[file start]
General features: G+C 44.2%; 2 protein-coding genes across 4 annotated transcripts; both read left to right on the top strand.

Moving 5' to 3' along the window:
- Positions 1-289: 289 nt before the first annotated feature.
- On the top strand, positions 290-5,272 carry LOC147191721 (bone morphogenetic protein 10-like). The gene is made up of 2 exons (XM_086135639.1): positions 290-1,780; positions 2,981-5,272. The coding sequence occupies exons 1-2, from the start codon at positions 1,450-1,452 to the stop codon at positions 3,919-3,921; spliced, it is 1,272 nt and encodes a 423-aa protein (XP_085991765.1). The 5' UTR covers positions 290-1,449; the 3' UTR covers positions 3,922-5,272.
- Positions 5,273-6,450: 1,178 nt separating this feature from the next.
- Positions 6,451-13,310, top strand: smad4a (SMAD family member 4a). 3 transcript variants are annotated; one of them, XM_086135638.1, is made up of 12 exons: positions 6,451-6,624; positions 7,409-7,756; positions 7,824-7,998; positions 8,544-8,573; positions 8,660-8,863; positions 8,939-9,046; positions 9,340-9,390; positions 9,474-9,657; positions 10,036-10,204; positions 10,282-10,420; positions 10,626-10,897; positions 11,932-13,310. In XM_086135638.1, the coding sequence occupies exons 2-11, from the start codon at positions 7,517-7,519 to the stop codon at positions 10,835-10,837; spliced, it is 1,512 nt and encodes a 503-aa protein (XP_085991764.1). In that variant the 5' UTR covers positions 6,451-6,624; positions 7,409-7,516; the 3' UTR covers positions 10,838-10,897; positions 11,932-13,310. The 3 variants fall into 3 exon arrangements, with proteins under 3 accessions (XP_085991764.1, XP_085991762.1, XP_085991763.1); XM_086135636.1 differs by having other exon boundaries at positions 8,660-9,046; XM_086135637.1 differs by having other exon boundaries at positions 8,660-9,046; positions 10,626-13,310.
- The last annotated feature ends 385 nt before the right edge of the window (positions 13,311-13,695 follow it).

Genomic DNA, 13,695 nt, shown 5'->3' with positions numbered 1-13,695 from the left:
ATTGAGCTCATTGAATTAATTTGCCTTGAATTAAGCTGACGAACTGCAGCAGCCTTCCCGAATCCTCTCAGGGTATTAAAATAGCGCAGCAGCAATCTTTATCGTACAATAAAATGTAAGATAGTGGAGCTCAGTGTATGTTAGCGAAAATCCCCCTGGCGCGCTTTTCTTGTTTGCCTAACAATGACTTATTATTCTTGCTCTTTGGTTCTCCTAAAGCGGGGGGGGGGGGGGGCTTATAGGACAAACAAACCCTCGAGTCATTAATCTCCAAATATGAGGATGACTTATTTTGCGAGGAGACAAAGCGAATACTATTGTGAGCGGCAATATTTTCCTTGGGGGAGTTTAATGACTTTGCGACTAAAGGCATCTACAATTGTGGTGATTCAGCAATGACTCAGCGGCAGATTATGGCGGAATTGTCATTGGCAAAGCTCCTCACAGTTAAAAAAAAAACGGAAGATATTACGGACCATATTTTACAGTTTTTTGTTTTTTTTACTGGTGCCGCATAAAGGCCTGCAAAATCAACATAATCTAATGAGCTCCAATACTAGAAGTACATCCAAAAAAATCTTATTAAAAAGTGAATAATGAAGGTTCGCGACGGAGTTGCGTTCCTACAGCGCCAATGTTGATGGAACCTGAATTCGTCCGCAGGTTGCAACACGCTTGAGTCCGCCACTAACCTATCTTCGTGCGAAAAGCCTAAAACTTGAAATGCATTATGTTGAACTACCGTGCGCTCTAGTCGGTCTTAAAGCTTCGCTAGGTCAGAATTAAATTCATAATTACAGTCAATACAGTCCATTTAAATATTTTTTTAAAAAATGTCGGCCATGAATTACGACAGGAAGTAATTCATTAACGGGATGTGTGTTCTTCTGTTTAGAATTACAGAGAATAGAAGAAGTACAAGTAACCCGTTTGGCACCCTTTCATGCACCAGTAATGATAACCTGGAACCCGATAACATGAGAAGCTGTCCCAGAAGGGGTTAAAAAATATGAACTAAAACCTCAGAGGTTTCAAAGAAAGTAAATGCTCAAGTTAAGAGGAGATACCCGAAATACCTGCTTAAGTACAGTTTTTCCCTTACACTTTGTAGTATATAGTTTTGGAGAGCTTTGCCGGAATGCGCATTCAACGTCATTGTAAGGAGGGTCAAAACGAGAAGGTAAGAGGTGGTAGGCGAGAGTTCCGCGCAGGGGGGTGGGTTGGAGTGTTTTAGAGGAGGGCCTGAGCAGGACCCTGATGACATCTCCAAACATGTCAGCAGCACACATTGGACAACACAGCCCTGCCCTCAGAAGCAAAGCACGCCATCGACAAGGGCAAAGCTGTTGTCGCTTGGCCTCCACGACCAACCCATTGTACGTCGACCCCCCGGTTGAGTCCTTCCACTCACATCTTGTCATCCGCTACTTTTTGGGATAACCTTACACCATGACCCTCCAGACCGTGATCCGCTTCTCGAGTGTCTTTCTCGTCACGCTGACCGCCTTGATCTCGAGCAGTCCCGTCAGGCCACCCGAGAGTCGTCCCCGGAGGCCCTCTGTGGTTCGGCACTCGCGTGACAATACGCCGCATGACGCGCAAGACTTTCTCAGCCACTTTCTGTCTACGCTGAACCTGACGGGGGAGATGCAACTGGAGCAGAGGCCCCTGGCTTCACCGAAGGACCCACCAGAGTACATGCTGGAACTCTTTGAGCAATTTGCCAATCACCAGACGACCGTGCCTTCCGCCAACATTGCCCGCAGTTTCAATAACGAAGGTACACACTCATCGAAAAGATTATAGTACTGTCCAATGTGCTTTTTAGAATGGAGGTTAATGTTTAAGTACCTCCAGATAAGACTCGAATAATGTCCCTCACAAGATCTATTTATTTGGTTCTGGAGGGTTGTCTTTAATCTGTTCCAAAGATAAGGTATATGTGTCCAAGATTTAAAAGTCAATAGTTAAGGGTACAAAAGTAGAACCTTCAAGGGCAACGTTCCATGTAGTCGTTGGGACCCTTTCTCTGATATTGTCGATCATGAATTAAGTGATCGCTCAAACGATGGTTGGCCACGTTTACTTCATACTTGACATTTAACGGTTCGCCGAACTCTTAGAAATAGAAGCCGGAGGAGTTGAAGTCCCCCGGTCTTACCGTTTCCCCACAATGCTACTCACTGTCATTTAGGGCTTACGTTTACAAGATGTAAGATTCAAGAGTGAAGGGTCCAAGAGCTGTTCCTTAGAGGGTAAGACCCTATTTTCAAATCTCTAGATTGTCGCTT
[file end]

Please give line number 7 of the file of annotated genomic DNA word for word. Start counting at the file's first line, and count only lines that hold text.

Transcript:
- The last annotated feature ends 385 nt before the right edge of the window (positions 13,311-13,695 follow it).